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Thursday, September 29, 2011

Another Turtle....on a Post!?

Yesterday I came across another article documenting the apparent gradual demise of marriage. I find this stuff both interesting and ironic. When I read something like this--and please believe me when I say that I don't doubt it's accuracy at all--I am reminded of the "turtle on a post" phenomenon.

Humor me. Just suppose for a minute that you are out in a field some bright and shiny morning having fun. You're getting your morning walk in the open air...just hiking along. Suddenly, you spy this very curious site, and you hardly believe your eyes: Yup, IT'S A TURTLE RIGHT THERE, BIG AS LIFE IN FRONT OF YOU, SITTING ON TOP OF A FENCE POST!

Sure, you're understandably surprised. It's sitting there curiously staring at you and you're returning it's startled gaze right back. You think to yourself, and maybe you even express your thoughts out loud in the turtle's hearing, "Hey little turtle gal, what on earth are you doing setting here on this post? How on earth did you get here?" Of course you don't expect the turtle to answer you back.

But, if she does, and she opens her little mouth to speak...she tells you she's been training for this exercise for many months. She reports how she's been training and practicing by climbing rocks and graduating to progressively higher and more difficult outcroppings to develop her technical climbing skill and confidence toward this, her ultimate challenge. Today, this morning, was THE big event--the opportunity to face and embrace her destiny...climb this post. And as you can obviously see, SHE WAS SUCCESSFUL!!!

So, if she does open her little turtle mouth to speak...DON'T BELIEVE THE TURTLE (but do help her gently down), because turtles don't climb posts. PEOPLE PUT TURTLES ON POSTS.

So what's the problem in reporting how 40% of a large sample of Americans think marriage is obsolete? Actually nothing. There's no problem in the reporting...none at all. But there is a problem in the interpretation of that information; in the interpretation of that data. So, what should we conclude from it?

Consider this example:
If I were to tell you that our society is in a war with fat; that 40% of the American population is overweight and many in that percentage are actually obese. Then I also told you that medical technology offers amazingly effective means for removing or controlling body fat, and that these methods make the need for dieting obsolete...what would you think? What would you say to me?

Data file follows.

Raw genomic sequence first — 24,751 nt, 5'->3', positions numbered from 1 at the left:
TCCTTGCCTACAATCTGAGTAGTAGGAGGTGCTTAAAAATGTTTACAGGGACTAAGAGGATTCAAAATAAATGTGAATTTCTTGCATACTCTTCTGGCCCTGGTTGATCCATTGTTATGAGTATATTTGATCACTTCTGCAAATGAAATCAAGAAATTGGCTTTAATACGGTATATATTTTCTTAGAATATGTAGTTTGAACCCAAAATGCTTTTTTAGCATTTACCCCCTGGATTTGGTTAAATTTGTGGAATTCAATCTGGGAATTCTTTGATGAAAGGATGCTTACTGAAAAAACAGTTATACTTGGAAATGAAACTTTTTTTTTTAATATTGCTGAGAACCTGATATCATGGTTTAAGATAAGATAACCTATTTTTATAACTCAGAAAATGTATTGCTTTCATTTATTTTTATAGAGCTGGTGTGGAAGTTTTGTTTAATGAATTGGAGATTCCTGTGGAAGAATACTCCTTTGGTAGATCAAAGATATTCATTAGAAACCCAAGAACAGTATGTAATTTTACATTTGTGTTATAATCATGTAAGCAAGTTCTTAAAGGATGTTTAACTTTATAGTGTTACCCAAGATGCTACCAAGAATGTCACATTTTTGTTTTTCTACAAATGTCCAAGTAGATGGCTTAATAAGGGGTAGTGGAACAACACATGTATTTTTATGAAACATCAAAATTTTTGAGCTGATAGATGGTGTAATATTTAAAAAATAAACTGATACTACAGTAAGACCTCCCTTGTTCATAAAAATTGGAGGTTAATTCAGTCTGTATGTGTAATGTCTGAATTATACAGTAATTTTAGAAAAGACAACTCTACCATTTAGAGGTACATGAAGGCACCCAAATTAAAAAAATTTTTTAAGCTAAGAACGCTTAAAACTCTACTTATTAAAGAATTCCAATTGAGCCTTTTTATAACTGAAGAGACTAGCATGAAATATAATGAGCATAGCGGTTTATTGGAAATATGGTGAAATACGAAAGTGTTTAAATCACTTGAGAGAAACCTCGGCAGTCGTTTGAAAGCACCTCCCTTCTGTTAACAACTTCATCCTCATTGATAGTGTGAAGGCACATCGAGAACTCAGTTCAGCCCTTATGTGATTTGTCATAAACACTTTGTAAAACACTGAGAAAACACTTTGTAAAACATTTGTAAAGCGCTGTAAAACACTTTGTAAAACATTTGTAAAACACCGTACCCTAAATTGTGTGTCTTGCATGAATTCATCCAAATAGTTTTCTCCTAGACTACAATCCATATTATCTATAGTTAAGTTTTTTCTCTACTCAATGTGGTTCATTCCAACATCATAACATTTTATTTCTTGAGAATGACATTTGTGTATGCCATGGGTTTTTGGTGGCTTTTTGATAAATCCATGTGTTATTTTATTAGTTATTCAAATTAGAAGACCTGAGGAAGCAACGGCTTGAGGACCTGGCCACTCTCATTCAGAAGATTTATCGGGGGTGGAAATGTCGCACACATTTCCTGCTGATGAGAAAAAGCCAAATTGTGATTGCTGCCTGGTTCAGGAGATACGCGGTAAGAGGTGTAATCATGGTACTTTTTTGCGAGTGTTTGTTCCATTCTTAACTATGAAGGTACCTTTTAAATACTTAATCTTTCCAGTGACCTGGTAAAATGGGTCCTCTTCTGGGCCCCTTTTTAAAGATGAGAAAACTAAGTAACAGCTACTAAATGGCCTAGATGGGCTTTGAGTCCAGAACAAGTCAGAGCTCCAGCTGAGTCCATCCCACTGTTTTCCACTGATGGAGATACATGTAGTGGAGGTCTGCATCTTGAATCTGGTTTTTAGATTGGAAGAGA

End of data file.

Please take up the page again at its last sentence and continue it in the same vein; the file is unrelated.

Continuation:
Would you say something like, "Wow, it appears we've got a really sick society, one that has forgotten how to eat properly, that fails to discipline itself, and one that often actually looks for excuses to be indulgent?

Of course, yes, that's exactly how you should respond if you are really THINKING--exactly what you should say back to me. Any other explanation flies indulgently in the face of our personal, family, and societal health. It SHOULD be obvious to just about everybody that any other kind of reasoning is just plain wrong..."The Turtle Climbed this Fence Post!" Not!

The Bible clearly tells us about Satan, that he is a liar, a deceiver, and a destroyer (Rev. 12:9; IICor.11:3). Most major societies have historically risen or eventually deteriorated on the strength of their truth-telling and character. In this situation, the idea of marriage being obsolete, or not, is of course not really about marriage per se or at all. The issue is really one that's about angry rebelliousness and sensual indulgence . It's all about finding license for convenient passions and self-gratification without accountability (Romans 1:18-32).

So if and when you read or hear discussion like this about marriage...pleeeez remember the turtle!

Friday, September 23, 2011


Tuesday, Judi and I returned from a fun vacation. We've arrived home feeling good--emotionally, spiritually, and physically! That's a sharp contrast to vacations we've done in the past where we got home exhausted and needed a l-o-n-g nap just to catch-up before we returned to work.

It's always nice to renew relationships, especially those that have been seasoned with the spices of shared experience and common history. We were privileged to spend our time hosted in the home of two people who know us probably about as well as anybody. 

My friend Derald was a fellow engineering (Mechanical/Metallurgical) student and lived right next door to me and my (Electrical) engineer roomie . Derald was my best man in our wedding in 1970. Now he and his lovely wife, Andrea, continue to live in that community, Corvallis, OR, a place we moved away from several years after we were married.